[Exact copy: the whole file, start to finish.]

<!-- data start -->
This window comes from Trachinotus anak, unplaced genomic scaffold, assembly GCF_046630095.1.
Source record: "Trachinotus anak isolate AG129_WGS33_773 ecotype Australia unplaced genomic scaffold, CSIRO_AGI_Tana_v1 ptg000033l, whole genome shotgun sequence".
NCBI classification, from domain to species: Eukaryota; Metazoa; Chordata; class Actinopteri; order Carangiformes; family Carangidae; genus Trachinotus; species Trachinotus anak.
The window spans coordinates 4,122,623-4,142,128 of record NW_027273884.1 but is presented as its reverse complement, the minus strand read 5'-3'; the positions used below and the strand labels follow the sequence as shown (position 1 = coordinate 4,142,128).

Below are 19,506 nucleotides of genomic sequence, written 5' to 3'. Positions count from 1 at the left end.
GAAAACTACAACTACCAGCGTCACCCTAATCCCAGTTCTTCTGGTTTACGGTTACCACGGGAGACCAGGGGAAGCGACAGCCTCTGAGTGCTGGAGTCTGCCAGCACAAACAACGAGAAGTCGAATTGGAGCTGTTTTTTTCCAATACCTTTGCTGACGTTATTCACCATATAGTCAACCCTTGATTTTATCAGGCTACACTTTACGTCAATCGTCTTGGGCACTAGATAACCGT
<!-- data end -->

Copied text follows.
This window comes from Trachinotus anak, unplaced genomic scaffold, assembly GCF_046630095.1.
Source record: "Trachinotus anak isolate AG129_WGS33_773 ecotype Australia unplaced genomic scaffold, CSIRO_AGI_Tana_v1 ptg000033l, whole genome shotgun sequence".
NCBI classification, from domain to species: Eukaryota; Metazoa; Chordata; class Actinopteri; order Carangiformes; family Carangidae; genus Trachinotus; species Trachinotus anak.
The window spans coordinates 4,122,623-4,142,128 of record NW_027273884.1 but is presented as its reverse complement, the minus strand read 5'-3'; the positions used below and the strand labels follow the sequence as shown (position 1 = coordinate 4,142,128).

Below are 19,506 nucleotides of genomic sequence, written 5' to 3'. Positions count from 1 at the left end.
GAAAACTACAACTACCAGCGTCACCCTAATCCCAGTTCTTCTGGTTTACGGTTACCACGGGAGACCAGGGGAAGCGACAGCCTCTGAGTGCTGGAGTCTGCCAGCACAAACAACGAGAAGTCGAATTGGAGCTGTTTTTTTCCAATACCTTTGCTGACGTTATTCACCATATAGTCAACCCTTGATTTTATCAGGCTACACTTTACGTCAATCGTCTTGGGCACTAGATAACCGT